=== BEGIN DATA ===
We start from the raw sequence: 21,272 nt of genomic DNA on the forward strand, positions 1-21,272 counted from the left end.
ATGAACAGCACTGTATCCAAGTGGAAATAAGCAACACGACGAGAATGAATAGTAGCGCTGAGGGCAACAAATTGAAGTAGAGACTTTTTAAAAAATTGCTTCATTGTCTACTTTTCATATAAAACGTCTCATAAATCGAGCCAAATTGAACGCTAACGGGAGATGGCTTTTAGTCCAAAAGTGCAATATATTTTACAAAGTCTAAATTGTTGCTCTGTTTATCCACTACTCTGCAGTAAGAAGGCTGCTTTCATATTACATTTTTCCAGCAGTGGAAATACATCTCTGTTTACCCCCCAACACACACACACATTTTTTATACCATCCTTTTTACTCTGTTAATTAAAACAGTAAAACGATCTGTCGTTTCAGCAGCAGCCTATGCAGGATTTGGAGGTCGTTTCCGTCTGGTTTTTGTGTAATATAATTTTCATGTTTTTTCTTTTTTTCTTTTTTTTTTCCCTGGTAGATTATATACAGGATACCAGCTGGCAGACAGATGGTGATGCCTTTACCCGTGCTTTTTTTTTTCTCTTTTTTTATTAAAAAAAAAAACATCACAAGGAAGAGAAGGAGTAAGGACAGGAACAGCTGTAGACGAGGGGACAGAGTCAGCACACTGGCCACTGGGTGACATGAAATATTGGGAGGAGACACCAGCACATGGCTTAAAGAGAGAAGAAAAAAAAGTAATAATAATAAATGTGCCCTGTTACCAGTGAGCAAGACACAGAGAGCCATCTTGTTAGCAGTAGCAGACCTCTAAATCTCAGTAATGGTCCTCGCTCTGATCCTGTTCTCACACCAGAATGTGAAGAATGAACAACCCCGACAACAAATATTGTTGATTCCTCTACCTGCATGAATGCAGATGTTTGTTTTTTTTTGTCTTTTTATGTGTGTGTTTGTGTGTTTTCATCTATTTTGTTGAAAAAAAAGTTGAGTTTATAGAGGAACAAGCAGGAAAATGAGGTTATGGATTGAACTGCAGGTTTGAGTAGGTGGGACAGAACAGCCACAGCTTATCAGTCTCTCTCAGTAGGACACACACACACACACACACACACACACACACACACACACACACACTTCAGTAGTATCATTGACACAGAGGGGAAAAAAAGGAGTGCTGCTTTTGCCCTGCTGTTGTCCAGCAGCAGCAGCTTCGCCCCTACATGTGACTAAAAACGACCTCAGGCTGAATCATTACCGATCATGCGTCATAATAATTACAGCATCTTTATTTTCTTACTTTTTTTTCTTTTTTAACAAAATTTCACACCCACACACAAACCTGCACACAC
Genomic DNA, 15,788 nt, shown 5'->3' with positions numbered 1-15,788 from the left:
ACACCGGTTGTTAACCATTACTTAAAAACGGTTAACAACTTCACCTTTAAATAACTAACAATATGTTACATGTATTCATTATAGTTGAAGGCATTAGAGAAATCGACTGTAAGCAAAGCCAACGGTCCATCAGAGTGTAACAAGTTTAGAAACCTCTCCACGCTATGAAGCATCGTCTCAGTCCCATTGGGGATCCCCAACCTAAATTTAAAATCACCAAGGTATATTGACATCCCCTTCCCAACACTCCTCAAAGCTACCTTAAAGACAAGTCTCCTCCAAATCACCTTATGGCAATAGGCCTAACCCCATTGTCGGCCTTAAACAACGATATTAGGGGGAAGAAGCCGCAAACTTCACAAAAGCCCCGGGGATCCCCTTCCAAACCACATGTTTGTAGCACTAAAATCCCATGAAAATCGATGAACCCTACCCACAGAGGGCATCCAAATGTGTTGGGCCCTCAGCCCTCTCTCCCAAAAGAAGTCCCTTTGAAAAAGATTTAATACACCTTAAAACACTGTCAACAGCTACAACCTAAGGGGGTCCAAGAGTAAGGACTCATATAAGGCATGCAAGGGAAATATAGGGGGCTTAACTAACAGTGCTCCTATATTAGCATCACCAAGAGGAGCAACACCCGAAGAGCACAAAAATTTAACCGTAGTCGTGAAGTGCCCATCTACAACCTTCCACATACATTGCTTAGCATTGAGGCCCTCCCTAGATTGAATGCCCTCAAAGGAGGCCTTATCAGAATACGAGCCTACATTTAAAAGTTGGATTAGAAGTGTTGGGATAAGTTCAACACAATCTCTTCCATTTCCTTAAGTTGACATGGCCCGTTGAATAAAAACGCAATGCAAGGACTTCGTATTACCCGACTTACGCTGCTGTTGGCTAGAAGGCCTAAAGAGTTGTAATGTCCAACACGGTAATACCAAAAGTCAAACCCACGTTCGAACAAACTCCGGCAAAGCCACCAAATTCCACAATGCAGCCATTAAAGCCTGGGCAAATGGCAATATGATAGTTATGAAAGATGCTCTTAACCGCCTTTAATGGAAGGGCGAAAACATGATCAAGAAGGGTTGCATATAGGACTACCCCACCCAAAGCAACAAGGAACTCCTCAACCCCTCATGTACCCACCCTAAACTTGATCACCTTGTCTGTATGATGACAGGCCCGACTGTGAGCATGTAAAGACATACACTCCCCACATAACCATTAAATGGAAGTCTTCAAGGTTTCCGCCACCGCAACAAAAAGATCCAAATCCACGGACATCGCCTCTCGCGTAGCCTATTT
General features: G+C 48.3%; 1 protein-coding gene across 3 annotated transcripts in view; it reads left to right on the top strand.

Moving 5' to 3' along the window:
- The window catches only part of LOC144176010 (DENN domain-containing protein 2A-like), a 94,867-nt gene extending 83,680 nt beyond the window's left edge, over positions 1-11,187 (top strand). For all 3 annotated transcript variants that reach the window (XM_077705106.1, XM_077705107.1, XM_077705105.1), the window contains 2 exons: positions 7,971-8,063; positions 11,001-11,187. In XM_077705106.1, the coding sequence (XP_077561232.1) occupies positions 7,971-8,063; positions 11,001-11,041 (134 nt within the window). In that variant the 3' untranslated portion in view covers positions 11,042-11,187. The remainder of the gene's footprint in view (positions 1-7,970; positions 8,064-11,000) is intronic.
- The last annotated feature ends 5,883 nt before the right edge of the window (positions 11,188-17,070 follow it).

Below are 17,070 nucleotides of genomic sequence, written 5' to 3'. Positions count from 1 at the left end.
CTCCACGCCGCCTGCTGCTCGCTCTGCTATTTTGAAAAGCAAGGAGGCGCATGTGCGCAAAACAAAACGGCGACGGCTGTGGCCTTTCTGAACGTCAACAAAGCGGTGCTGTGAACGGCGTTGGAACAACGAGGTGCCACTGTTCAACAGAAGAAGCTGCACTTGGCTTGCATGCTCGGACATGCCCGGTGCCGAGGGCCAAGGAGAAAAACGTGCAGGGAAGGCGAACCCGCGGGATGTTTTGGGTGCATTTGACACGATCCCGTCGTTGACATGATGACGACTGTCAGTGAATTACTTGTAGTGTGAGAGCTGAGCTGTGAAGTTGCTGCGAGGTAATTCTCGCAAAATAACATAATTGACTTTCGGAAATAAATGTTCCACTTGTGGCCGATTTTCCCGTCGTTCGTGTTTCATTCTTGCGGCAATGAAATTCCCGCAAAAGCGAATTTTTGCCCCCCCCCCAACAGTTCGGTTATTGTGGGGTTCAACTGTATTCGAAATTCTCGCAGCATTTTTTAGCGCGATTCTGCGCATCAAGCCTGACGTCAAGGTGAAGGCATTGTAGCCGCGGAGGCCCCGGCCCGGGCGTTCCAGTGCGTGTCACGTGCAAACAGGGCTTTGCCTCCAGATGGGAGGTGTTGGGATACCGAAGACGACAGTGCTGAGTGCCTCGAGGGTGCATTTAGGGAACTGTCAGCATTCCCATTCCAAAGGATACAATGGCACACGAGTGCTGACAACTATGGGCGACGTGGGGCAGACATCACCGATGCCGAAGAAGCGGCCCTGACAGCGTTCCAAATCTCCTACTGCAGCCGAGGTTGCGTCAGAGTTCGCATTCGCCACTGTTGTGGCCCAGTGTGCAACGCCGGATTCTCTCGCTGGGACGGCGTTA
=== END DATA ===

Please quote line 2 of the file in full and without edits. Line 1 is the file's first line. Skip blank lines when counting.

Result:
ATGAACAGCACTGTATCCAAGTGGAAATAAGCAACACGACGAGAATGAATAGTAGCGCTGAGGGCAACAAATTGAAGTAGAGACTTTTTAAAAAATTGCTTCATTGTCTACTTTTCATATAAAACGTCTCATAAATCGAGCCAAATTGAACGCTAACGGGAGATGGCTTTTAGTCCAAAAGTGCAATATATTTTACAAAGTCTAAATTGTTGCTCTGTTTATCCACTACTCTGCAGTAAGAAGGCTGCTTTCATATTACATTTTTCCAGCAGTGGAAATACATCTCTGTTTACCCCCCAACACACACACACATTTTTTATACCATCCTTTTTACTCTGTTAATTAAAACAGTAAAACGATCTGTCGTTTCAGCAGCAGCCTATGCAGGATTTGGAGGTCGTTTCCGTCTGGTTTTTGTGTAATATAATTTTCATGTTTTTTCTTTTTTTCTTTTTTTTTTCCCTGGTAGATTATATACAGGATACCAGCTGGCAGACAGATGGTGATGCCTTTACCCGTGCTTTTTTTTTTCTCTTTTTTTATTAAAAAAAAAAACATCACAAGGAAGAGAAGGAGTAAGGACAGGAACAGCTGTAGACGAGGGGACAGAGTCAGCACACTGGCCACTGGGTGACATGAAATATTGGGAGGAGACACCAGCACATGGCTTAAAGAGAGAAGAAAAAAAAGTAATAATAATAAATGTGCCCTGTTACCAGTGAGCAAGACACAGAGAGCCATCTTGTTAGCAGTAGCAGACCTCTAAATCTCAGTAATGGTCCTCGCTCTGATCCTGTTCTCACACCAGAATGTGAAGAATGAACAACCCCGACAACAAATATTGTTGATTCCTCTACCTGCATGAATGCAGATGTTTGTTTTTTTTTGTCTTTTTATGTGTGTGTTTGTGTGTTTTCATCTATTTTGTTGAAAAAAAAGTTGAGTTTATAGAGGAACAAGCAGGAAAATGAGGTTATGGATTGAACTGCAGGTTTGAGTAGGTGGGACAGAACAGCCACAGCTTATCAGTCTCTCTCAGTAGGACACACACACACACACACACACACACACACACACACACACACACACTTCAGTAGTATCATTGACACAGAGGGGAAAAAAAGGAGTGCTGCTTTTGCCCTGCTGTTGTCCAGCAGCAGCAGCTTCGCCCCTACATGTGACTAAAAACGACCTCAGGCTGAATCATTACCGATCATGCGTCATAATAATTACAGCATCTTTATTTTCTTACTTTTTTTTCTTTTTTAACAAAATTTCACACCCACACACAAACCTGCACACAC